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A Bogus Issue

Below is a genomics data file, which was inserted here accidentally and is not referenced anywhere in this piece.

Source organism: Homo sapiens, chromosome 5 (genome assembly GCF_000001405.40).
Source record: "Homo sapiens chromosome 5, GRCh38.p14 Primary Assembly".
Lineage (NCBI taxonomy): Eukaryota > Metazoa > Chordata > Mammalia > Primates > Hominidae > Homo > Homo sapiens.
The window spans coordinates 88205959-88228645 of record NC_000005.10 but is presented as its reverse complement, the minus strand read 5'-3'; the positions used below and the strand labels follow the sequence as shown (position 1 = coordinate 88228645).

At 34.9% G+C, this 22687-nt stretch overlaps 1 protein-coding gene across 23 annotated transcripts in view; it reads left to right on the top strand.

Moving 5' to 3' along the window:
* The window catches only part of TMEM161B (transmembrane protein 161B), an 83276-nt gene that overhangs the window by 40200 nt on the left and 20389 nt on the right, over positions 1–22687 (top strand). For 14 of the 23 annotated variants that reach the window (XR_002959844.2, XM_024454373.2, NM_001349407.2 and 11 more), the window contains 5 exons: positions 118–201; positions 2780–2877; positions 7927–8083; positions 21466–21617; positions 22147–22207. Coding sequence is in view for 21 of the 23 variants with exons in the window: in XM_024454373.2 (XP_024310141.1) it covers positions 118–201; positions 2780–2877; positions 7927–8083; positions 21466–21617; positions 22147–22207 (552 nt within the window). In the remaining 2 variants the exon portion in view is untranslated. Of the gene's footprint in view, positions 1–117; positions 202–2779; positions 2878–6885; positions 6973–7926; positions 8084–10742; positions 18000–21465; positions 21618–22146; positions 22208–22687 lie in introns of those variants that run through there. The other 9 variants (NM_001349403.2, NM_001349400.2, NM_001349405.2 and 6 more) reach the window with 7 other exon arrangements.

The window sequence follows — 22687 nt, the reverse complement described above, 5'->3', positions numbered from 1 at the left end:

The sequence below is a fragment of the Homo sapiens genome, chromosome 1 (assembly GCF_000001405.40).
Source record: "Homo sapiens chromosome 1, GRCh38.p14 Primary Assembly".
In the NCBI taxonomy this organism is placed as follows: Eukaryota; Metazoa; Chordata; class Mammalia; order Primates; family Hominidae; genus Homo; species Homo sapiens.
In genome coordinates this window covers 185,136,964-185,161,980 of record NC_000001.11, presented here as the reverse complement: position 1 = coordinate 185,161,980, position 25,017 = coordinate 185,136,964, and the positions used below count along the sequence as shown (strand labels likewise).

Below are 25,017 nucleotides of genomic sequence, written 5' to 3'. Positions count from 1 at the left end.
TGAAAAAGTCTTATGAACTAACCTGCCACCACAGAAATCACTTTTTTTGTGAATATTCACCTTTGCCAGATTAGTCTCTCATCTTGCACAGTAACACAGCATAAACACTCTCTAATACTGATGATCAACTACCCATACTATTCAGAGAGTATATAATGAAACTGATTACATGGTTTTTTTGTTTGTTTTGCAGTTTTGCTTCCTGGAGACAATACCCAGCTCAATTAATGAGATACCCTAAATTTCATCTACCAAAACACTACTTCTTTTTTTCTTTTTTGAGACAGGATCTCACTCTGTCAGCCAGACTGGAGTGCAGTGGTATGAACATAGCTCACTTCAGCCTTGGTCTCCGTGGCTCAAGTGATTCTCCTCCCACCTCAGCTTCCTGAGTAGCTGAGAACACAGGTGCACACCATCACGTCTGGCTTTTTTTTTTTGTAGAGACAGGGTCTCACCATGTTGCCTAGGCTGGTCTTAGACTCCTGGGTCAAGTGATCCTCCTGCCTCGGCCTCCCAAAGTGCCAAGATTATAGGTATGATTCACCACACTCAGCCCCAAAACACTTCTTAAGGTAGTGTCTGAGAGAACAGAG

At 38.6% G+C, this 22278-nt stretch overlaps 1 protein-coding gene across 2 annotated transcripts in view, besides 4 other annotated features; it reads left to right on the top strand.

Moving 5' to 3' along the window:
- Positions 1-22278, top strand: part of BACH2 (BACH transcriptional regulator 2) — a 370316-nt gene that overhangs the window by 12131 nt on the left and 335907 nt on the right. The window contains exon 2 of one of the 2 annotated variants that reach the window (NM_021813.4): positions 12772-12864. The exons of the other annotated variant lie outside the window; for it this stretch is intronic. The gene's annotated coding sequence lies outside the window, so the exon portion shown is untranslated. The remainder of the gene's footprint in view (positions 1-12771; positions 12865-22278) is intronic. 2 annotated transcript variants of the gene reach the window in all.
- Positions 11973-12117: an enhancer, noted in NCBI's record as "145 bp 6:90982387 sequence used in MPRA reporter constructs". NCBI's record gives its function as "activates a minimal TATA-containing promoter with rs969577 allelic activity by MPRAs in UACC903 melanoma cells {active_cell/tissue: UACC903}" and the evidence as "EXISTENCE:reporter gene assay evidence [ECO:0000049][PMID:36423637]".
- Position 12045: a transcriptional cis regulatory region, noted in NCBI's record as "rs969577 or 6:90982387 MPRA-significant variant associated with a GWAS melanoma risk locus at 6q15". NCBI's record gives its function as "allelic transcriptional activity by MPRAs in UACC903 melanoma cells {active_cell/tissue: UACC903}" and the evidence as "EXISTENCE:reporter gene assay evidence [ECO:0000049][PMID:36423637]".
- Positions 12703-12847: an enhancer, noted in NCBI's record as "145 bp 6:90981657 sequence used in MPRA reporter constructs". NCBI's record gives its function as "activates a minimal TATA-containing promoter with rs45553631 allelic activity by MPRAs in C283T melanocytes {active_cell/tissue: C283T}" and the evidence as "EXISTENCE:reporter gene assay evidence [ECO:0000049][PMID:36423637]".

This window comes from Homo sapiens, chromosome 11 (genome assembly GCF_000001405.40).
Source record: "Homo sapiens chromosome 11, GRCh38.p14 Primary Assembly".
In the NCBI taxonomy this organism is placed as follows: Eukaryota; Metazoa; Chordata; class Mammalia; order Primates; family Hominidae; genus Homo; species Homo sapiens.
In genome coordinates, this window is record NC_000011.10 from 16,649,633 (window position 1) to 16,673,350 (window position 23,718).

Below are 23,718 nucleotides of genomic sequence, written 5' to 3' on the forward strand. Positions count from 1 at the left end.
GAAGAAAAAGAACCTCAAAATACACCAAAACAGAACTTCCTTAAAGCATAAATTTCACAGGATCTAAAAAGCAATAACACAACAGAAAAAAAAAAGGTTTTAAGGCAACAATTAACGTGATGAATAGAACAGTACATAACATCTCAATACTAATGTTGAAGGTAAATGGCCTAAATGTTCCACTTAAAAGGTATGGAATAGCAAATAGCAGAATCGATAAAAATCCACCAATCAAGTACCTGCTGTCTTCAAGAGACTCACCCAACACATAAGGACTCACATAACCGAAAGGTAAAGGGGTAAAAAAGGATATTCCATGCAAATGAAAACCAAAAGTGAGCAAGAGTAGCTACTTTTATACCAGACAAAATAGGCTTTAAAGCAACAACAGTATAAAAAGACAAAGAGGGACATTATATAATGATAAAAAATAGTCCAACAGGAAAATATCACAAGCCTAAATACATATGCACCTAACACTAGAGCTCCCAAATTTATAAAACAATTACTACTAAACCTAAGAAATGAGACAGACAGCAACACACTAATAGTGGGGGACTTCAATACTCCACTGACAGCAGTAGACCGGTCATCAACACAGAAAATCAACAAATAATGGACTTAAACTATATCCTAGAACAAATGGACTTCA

THE subject of racial preferences in hiring arouses a certain segment of voters in the United States. This was clear during David Duke's run for governor of Louisiana, when his supporters cited government policies favoring blacks and other minorities as a reason for backing Mr. Duke. Only he, they said, was willing to make an issue of this.Not true. There are people in the Bush administration who have been only too happy to trumpet racial preferences, or "hiring quotas," to use the catch-all term. So happy, in fact, that they tried to revive the subject after the passage of the civil rights bill had supposedly quieted things down. Mr. Bush wisely overruled his aides' plans to scrap the federal rules that have guided civil-rights enforcement and encouraged affirmative action for the past two decades. Affirmative action, designed to help minority citizens over hurdles raised by past discrimination, is sometimes loosely equated with "reverse discriminaton." It has unquestionably brought blacks and Hispanics into public-sector jobs historically closed to them. It has given minority-owned businesses a boost by requiring access to government contracts. In the course of these changes, have thousands of other Americans been unfairly displaced, as Duke backers and others assert? Individual cases of unfairness have no doubt occurred, and they ought to be guarded against. But the charge of widespread injustice is a distortion. Affirmative action has had its greatest impact in municipal employment, but such jobs make up only a tiny fraction of the employment in any given metropolitan area - around 5 percent, for example, in New York City. Blacks in the US continue to have a jobless rate twice that of whites. Cutbacks in public payrolls during the recession have hit blacks, who are likely to have been the most recently hired, hard. Policies that help bring all Americans into the economic mainstream are still needed. The legacy of discrimination is far from erased. Economic hard times make the subject of racial preferences politically potent. Responsible politicians will resist the temptation to take it up.

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